Gone are the days when all your company’s data are in spreadsheets that have definite fields and an easy-to-follow structure. Today, 95 percent of all businesses gather, manage, and store unstructured data from a variety of sources. The problem with unstructured data is that it is very difficult to search through it, much more analyze and sort it without preparing it first.
What’s more, unstructured data is not just text. It can be video or audio files, social media posts, and documents.
In short, there are a lot of data out there that a data warehouse cannot handle as efficiently as a data lake.
Americans use 4.4 gigabytes of data per minute.
Domo estimates that Americans use 4.4 gigabytes of data every minute in 2018. And that’s just in the US. Imagine the numbers worldwide.
Around 265.9 million Americans owned a smartphone in 2019, and that number is seen to climb up to 272.6 million this year.
These smartphones are busybodies too. It’s getting weather updates, checking e-mails, pushing data, getting you connected on social media, checking your location, gathering your usage patterns on apps, receiving images from social media and chat apps, and downloading the latest OS or app version. These things happen in the background, so you can just imagine just how much more data a user actively using his or her smartphone will generate.
Data lakes allow businesses to get all the data that their customers and target buyers are generating when they have available, accessible, and safe storage.
Big data will change the way you do sales.
It will seem that the biggest reason for getting a data lake is that you can get all the data you can get and store it without bogging down your systems. But why do you need to get all that data in the first place anyway?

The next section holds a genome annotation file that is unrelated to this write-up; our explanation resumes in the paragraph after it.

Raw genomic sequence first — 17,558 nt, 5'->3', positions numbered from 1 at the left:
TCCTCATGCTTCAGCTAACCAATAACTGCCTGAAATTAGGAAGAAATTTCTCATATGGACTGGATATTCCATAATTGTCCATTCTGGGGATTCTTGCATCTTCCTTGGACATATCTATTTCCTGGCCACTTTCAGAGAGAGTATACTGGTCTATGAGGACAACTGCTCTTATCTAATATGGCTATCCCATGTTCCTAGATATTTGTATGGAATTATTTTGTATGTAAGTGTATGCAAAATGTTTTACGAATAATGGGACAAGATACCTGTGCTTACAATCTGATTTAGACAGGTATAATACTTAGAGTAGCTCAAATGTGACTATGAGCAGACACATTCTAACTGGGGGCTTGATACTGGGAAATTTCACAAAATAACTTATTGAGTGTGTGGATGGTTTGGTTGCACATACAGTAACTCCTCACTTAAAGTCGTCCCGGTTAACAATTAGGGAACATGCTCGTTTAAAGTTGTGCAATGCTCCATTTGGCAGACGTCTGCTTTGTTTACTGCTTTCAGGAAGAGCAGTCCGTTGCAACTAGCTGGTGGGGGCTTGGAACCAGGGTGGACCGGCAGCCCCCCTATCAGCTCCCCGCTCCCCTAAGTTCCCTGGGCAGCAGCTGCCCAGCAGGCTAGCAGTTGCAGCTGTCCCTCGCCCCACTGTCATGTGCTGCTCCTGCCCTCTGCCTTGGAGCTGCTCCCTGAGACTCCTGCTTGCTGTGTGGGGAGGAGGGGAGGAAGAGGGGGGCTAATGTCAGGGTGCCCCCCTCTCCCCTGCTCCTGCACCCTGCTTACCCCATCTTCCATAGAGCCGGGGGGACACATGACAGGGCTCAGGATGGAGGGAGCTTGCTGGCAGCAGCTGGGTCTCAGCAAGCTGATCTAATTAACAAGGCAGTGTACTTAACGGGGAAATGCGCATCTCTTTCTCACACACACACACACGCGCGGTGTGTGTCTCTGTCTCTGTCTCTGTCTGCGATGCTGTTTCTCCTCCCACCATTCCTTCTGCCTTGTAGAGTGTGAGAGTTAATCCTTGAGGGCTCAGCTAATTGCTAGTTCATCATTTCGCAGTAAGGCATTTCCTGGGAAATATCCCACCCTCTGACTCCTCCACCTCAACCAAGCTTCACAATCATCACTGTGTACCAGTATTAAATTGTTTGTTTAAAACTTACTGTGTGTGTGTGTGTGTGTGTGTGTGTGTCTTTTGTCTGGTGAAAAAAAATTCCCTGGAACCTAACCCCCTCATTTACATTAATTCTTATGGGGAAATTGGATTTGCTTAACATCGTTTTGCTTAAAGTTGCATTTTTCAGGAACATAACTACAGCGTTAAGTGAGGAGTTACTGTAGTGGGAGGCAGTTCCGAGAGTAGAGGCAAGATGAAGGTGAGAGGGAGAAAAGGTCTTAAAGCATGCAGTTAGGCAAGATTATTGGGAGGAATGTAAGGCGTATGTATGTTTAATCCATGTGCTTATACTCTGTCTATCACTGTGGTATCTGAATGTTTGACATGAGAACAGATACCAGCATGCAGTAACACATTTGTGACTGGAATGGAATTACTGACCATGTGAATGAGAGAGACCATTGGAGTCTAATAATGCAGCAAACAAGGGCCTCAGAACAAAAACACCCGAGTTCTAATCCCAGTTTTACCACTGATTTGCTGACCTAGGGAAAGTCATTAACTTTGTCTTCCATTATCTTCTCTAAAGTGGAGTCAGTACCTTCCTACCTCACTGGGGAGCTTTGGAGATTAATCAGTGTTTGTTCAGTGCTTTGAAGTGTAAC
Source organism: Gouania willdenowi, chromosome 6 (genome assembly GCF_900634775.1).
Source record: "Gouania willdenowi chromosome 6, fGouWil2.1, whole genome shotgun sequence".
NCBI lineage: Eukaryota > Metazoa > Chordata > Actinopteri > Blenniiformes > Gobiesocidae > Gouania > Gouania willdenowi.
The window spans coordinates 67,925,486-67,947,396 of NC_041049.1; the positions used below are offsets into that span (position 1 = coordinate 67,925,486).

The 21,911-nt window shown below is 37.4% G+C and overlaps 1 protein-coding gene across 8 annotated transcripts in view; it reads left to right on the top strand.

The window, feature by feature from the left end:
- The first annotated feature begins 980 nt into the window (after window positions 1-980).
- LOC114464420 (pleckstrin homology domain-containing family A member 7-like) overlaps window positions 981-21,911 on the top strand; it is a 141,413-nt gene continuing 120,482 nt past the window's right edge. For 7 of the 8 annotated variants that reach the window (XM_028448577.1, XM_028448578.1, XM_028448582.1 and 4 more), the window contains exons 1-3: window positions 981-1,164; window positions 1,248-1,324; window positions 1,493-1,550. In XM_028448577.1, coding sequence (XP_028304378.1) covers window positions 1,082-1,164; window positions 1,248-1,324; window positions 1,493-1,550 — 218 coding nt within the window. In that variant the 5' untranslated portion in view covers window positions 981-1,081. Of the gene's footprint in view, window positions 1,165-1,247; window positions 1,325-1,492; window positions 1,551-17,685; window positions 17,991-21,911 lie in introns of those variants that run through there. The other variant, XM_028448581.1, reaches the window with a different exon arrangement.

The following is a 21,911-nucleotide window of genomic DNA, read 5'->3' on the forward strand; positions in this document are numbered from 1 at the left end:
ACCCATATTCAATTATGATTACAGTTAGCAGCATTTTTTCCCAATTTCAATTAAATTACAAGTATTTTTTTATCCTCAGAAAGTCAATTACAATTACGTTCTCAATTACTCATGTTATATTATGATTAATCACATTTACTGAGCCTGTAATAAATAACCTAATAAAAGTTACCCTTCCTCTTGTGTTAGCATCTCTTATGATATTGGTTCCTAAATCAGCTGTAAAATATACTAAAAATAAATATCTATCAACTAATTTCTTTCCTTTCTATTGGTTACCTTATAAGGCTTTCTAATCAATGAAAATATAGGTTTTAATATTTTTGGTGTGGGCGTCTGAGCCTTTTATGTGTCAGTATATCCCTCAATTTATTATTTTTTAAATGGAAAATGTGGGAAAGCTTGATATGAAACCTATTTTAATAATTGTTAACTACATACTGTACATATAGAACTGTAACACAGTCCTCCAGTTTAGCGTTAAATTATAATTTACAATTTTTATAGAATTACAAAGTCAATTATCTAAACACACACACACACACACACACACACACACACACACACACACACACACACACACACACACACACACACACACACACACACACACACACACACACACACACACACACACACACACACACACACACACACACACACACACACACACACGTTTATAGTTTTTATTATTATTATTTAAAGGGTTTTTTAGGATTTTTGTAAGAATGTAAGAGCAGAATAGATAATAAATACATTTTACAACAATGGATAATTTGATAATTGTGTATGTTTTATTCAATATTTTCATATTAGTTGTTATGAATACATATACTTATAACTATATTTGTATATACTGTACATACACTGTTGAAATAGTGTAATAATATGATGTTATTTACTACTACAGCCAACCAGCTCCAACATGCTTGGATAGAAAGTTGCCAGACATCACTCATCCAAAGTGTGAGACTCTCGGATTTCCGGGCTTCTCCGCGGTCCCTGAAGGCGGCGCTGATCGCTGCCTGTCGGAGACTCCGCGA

According to this McKinsey report, one in two businesses will tell you that big data helps them sell their products more effectively. When data is analyzed they can gain insights into how their customers act and buy, and what influences them in their purchase decisions. It’s a whole lot quicker, easier, and less expensive than having to do focus group discussions.
The data allows them to get insights into just about anything. Plus, they don’t have to be current customers for their data to be available to the company. As such, the business can target non-customers and get them into the door.
What kind of data does a business get? Everything. Businesses will know what sites they came from, how long they stayed on a page, what features they were interested in, what products they’ve looked at, and even where they went after visiting your website.
Even better, the benefits of big data don’t stop with sales and marketing. You can also use it to improve your processes for risk management, human resources, and operations – literally any aspect of your business.
Call Four Cornerstone and Get That Data Lake Up and Running
Your customers are telling you what they want you to do. Are you listening?
We tell you now that without a data lake, you might be missing out on these conversations and information. Don’t know where to start with putting up a data lake? Call us today at 1- (817) 377-1144.
Photo courtesy of Ernesto Del Aguila III, NHGRI.